Right! from the Start: Health Disparities and Birth Outcomes

Right! from the Start builds awareness of preterm birth and associated health outcomes, advocates for the needs of vulnerable children and families, and provides action oriented and evidence-based education to improve maternal and child health services. Activities are concentrated in the Delta region of Northwest Mississippi, but this initiative has the potential to inform work across the state. After a
two-year pilot phase, Right! from the Start is moving forward in 2013 with an expanded focus, including the promotion of breast feeding, an important strategy for improving health for all children, especially those born prematurely.

Right! from the Start is a collaborative program between Women and Children’s Health Initiatives and the Community Foundation of Northwest Mississippi. It is funded by the W.K. Kellogg Foundation. The University of Mississippi Center for Population Studies (CPS) assists with this
program by providing research, development, and evaluation  services through the Institute for Community-Based Research.

This page provides information regarding health disparities and birth outcomes research associated with the Right! from the Start program, as well as other research initiatives through University of Mississippi Center for Population Studies and the Institute for Community-Based Research.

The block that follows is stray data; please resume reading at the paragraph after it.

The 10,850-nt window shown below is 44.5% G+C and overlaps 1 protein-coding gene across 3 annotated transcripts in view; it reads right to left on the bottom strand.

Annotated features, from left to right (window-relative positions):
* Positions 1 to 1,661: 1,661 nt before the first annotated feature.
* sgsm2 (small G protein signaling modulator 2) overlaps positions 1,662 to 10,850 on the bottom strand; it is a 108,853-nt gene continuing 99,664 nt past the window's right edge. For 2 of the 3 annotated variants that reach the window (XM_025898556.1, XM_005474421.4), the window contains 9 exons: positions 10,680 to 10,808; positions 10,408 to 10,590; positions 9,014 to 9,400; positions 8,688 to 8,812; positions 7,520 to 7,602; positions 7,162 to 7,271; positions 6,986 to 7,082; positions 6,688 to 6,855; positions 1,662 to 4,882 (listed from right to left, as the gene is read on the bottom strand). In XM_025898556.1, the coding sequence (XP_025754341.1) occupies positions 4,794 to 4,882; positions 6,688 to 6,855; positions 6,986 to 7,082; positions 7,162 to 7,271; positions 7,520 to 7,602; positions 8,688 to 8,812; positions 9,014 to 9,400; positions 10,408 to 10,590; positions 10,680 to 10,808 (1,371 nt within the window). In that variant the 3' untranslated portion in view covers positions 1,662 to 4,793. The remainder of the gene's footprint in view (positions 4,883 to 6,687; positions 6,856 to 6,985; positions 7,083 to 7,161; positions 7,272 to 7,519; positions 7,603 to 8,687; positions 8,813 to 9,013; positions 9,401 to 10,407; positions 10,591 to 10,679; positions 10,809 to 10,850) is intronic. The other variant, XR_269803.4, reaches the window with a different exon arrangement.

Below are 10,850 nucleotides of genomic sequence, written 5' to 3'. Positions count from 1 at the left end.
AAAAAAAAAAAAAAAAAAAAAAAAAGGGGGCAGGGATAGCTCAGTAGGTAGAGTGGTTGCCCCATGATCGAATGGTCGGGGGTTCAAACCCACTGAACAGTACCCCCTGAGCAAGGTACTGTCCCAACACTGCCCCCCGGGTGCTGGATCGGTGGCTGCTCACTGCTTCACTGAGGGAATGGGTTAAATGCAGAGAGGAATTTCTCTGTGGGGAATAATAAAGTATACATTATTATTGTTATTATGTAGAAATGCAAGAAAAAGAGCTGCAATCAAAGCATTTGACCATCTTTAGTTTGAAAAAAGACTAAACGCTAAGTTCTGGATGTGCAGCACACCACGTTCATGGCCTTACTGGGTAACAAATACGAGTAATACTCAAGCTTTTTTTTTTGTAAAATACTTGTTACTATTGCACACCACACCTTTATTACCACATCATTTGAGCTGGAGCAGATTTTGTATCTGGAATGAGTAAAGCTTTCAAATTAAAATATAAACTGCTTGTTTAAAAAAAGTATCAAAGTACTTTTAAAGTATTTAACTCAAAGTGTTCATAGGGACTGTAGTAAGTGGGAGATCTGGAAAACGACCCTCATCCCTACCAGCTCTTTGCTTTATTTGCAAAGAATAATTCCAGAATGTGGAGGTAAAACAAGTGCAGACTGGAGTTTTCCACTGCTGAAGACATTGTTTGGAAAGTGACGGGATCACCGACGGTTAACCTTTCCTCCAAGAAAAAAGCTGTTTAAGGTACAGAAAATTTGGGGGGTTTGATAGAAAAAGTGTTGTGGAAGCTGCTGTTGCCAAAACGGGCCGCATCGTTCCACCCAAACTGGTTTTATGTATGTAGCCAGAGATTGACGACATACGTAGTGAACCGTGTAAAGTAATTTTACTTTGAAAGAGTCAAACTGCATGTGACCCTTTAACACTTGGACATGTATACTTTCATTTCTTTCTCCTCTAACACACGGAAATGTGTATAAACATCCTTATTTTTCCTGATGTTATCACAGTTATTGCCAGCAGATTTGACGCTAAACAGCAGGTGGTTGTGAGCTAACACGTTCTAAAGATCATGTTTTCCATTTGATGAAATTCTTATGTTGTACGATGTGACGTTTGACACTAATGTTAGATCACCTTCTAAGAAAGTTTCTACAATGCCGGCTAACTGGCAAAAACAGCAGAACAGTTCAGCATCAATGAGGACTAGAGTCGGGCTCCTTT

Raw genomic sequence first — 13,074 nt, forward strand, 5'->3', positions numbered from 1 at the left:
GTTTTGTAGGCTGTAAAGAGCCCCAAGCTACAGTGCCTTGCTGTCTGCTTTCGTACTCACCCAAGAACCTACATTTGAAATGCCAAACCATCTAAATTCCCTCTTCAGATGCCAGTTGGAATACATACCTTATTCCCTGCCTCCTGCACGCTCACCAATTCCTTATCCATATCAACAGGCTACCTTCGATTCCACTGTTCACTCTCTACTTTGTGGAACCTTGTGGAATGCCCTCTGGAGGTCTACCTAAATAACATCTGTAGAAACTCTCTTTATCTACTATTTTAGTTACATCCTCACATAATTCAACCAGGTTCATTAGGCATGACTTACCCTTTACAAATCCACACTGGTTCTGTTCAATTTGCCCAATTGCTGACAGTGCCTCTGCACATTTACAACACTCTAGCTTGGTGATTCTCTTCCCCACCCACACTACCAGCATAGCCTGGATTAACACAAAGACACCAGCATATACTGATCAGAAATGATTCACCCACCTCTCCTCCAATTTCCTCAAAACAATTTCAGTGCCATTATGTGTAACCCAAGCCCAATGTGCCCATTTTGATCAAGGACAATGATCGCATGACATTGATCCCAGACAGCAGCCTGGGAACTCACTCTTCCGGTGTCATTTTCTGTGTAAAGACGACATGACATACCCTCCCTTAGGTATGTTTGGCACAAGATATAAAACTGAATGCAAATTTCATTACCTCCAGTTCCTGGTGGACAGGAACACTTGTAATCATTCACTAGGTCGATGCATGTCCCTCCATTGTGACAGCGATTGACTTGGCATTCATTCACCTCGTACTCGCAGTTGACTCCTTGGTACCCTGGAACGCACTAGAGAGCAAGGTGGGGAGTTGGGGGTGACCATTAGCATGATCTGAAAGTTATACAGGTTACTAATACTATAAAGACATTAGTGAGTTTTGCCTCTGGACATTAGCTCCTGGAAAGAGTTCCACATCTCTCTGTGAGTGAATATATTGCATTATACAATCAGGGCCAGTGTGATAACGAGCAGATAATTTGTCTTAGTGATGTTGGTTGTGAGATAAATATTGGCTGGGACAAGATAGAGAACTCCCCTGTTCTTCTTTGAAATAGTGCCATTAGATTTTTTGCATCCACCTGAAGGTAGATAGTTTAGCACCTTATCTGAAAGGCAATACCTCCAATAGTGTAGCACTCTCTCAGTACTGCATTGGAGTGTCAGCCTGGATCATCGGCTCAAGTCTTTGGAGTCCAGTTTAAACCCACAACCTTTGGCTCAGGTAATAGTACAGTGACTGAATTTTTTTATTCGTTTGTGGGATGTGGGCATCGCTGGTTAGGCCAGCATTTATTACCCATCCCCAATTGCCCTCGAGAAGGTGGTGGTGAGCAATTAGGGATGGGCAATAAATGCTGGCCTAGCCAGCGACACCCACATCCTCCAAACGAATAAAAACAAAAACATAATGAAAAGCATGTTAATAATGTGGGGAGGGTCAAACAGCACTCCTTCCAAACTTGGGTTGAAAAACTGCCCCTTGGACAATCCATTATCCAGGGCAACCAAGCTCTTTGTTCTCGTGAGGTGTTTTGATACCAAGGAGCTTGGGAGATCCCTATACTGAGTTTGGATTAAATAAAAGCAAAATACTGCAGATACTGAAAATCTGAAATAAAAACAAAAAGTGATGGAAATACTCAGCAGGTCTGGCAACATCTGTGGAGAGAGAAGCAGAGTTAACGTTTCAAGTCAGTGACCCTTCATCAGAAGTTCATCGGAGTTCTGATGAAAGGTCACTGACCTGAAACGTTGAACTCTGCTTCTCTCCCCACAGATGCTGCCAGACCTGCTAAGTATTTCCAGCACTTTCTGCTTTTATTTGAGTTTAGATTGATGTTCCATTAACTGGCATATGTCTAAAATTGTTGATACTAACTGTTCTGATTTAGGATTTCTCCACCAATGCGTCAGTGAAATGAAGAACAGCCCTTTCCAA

Publications:

Green, J.J., K. Kerstetter, M. Phillips, S.G. Harris, S. Snell, & D. Mitra. 2013. “Socioeconomic Vulnerabilities and Disparities in Preterm Birth Rates: Analysis of Mississippi Counties.” Population Brief. University, MS: The University of Mississippi Center for Population Studies/State Data Center of Mississippi.
Population Brief 2013 – Socioeconomic Conditions and Preterm Births (click on link)

Green, J.J., S.G. Harris, M. Phillips, & S. Snell. 2012. “Exploring Trends and Disparities in Preterm Birth in Mississippi.” Population Brief.  University, MS: The University of Mississippi Center for Population Studies/State Data Center of Mississippi.
Population Brief 2012 Trends and Disparities in Preterm Births (click on link)

Data:

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